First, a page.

The Marathon des Sables 2000  

The Marathon des Sables 2000

Jackson Griffith

I Went, I Saw ...

The days leading up to the race were quite enjoyable. The sardine tin with wings that flew from Gatwick with 150 British runners on board arrived ahead of schedule at a military airfield on the edge of the Moroccan township of Ouarzazate.

Judging from the appearance and demeanour of my fellow competitors, half of them were of a military background and quite a few were officially representing the British Army for PR purposes. It soon became quite clear this was going to be less of a traditional running race and more of a psychotic timed survival event. The army teams were well placed for it.

We were allowed a few hours spare time to prepare kit in the luxury of a local hotel before the hard work started, then we were swiftly shepherded off to the Saharan desert fringe by a fleet of 4-ton Moroccan Army trucks.

A few hours of bumpy rides and we were at Camp Sparticus - a huge circle of eighty open-sided bivouac made from cocoa sacks roughly sewn together and balanced over sticks, badly. Within minutes, our first sandstorm arrived, ripping through the tents and covering all the occupants with a fine layering of desert dust.

The organisers had placed our first base camp on the floor of a particularly windy and dusty desert valley, pitched ominously between the impressive peaks of two opposing mountain ranges. The early temperatures were kind however, well below the anticipated 40 ºC/100ºF, so we all remained upbeat.

Another plus for me was being pitched right next door to the Japanese bivouac, who thoughtfully rose at 05:30 each day to sing several chorus of their home made song, which comprised just three words "Good Morning, Sa'Harra" and was sung wonderfully to the melody of 'Happy Birthday'. Surreal stuff.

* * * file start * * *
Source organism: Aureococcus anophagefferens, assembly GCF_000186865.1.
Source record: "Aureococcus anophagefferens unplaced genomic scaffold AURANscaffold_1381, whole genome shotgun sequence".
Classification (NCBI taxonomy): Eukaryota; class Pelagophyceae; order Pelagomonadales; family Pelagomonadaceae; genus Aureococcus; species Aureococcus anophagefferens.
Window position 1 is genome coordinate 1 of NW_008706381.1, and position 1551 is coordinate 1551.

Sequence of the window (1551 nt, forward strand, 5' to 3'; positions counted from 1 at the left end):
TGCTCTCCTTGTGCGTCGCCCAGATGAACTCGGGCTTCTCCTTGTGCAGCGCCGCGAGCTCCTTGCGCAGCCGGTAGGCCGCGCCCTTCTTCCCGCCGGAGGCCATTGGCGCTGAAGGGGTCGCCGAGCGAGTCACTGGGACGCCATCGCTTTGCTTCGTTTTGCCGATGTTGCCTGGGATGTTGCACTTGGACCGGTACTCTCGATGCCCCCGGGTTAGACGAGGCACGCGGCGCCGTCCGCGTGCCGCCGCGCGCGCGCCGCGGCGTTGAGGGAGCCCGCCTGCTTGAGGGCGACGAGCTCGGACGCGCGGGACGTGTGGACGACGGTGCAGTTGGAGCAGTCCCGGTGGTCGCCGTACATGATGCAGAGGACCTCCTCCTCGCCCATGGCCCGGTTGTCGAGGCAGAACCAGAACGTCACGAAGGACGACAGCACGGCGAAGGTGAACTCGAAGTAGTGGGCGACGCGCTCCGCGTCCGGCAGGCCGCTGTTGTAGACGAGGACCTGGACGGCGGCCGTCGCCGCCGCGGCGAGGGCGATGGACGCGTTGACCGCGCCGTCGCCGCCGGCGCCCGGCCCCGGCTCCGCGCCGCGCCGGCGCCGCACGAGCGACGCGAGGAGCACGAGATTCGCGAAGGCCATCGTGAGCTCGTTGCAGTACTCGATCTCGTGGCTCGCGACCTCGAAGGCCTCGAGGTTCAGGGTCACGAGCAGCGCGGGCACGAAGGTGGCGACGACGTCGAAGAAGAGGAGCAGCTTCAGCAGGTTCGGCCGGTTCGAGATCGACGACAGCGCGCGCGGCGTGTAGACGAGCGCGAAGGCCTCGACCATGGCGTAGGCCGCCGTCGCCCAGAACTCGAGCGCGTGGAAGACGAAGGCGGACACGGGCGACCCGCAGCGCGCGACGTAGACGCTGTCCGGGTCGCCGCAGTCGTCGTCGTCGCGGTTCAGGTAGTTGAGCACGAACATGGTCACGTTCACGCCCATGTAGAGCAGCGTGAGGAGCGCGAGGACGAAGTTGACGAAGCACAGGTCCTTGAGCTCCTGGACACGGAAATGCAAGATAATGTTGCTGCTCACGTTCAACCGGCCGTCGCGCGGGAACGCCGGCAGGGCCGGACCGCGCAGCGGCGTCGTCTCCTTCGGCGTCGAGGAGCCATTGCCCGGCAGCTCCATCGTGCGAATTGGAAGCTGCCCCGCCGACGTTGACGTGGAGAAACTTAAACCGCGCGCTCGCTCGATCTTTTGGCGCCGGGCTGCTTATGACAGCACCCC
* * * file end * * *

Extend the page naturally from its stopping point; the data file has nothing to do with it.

The main hurdle before starting the race was to get my medical paperwork past the glaring eyes of the resident Doc Trotter. Despite the abnormally large ventricle shown up by my pre-race ECG, I was let through. The Doc seemed more concerned with the explanatory covering letter from my cardiologist referring to me as a 'Gentleman'.

We now spent two nights maintaining self-sufficiency under our cocoa sack haven, sleeping on hard rocky ground and already filthy from the pre-race sirocco sweeping through the valley. Come 09:30 on Sunday 9th April 2000, we were all ready and primed for the starting gun, awaiting our journey into the unknown of 150 miles through the Sahara desert.

The resident press flew overhead in a helicopter, Roger Rabbit could be heard saying prayers in the background, the gun blasted and we were off.

I Ran, I Crawled ...

Like miniature men scampering frantically through a Lilliputian landscape, the first days saw us traversing more rocky terrain than picturesque Saharan sands. And so the myth was dispelled - the well-known image of the Sahara desert as a sea of sand is purely the romantic's version. In reality, it's a rocky, mountainous moonscape, quite reminiscent of the surface pictures sent back from Mars recently.

From day one of the race daytime temperatures soared. The water we carried boiled as we ran, sometimes to the point where it became indigestible. By 2pm each day, we were under heat of 45ºC/110ºF, and it was rising. The effort of running Marathon distances with a 30lb rucksack was beginning to take its toll. The measly nine litres of water ration was being very strictly enforced, and it was proving inadequate for most of us.

By the end of day 2, I was suffering, but no more than I expected. I'd allowed the Doc Trotter team to excavate one of my blisters, in their own notorious style (you don't want to know) for souvenirs sake, but my back was coping well with the friction of the 30lb rucksack.

Day 3 loomed, 'Dune Day', referred to as the toughest of the race, and this year apparently the toughest ever. Within the Marathon effort lurked a 22km/14mile stage of non-stop hilly dune running, with no medical support and only 3 litres of water on offer to see you through to the other side.

There were some very worried faces around, including mine. We were staring the meat of this race right between the eyes. To quote one of my panicking bivouac buddies, "This isn't 22km of hilly sand dunes against the clock, it's 3 litres of water then 'Sayonara Baby' !"

I Collapsed, I Lived to Return ...